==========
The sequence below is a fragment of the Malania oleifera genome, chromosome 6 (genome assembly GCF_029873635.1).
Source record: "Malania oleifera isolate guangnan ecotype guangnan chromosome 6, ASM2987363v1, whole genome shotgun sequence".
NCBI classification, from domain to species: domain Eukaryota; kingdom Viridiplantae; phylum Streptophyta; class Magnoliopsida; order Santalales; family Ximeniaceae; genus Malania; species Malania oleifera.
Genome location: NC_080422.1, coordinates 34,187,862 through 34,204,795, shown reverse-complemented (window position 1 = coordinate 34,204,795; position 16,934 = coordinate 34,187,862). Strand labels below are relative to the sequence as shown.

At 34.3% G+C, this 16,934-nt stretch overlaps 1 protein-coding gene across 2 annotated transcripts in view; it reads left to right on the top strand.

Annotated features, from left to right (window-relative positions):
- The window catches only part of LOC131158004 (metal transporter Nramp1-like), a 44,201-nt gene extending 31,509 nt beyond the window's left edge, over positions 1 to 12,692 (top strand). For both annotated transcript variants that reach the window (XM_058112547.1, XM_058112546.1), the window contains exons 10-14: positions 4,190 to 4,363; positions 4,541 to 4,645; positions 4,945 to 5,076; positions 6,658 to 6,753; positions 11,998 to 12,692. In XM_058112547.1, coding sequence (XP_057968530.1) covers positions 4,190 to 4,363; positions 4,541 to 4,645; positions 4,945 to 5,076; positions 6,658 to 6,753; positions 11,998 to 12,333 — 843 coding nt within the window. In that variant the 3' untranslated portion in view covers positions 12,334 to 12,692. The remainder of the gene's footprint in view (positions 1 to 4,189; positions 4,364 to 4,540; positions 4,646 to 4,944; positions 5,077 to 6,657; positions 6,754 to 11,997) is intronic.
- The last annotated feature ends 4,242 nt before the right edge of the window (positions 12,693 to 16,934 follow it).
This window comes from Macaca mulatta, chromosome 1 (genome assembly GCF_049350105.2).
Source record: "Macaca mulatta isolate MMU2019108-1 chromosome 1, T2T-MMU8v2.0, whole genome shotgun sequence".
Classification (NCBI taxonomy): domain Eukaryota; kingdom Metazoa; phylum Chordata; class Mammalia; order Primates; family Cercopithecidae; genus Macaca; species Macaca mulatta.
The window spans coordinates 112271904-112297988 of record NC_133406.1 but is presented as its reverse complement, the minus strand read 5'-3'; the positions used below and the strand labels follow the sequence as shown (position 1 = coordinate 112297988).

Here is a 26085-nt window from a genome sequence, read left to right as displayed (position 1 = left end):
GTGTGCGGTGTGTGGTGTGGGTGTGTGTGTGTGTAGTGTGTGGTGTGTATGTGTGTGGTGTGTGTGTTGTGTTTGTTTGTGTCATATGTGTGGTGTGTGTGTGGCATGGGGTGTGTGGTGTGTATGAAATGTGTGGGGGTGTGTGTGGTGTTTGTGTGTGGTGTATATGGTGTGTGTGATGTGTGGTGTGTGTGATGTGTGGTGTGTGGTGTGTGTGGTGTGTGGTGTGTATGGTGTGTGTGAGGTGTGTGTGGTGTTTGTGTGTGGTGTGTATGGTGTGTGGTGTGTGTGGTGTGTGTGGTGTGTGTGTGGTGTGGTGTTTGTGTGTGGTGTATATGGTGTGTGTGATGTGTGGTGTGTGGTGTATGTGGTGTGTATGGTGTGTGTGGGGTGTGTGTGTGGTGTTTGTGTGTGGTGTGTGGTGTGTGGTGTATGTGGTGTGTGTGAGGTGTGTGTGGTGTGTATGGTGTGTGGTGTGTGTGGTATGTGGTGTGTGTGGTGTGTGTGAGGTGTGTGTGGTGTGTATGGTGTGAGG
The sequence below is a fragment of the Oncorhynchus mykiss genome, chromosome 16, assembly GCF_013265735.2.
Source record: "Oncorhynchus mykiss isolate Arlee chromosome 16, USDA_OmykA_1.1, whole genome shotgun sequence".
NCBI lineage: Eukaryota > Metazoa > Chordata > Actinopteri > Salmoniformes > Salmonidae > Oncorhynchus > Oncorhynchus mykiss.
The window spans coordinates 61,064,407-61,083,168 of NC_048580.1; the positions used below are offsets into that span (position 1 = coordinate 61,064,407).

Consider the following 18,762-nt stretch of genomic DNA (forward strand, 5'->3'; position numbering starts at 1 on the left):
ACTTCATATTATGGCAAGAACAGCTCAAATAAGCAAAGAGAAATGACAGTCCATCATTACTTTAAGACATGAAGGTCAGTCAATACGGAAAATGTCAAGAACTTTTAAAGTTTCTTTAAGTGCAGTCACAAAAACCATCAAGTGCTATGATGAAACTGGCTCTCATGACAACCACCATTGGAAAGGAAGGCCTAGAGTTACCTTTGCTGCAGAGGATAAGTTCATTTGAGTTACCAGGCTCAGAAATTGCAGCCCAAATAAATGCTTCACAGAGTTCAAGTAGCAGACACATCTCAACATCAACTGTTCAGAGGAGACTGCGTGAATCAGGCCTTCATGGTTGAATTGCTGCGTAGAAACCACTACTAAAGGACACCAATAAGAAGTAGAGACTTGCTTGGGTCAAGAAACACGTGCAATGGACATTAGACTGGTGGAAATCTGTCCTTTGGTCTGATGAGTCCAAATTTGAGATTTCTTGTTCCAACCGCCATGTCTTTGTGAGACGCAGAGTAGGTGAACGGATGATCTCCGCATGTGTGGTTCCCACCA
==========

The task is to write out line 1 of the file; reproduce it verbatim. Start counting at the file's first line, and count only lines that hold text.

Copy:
The sequence below is a fragment of the Malania oleifera genome, chromosome 6 (genome assembly GCF_029873635.1).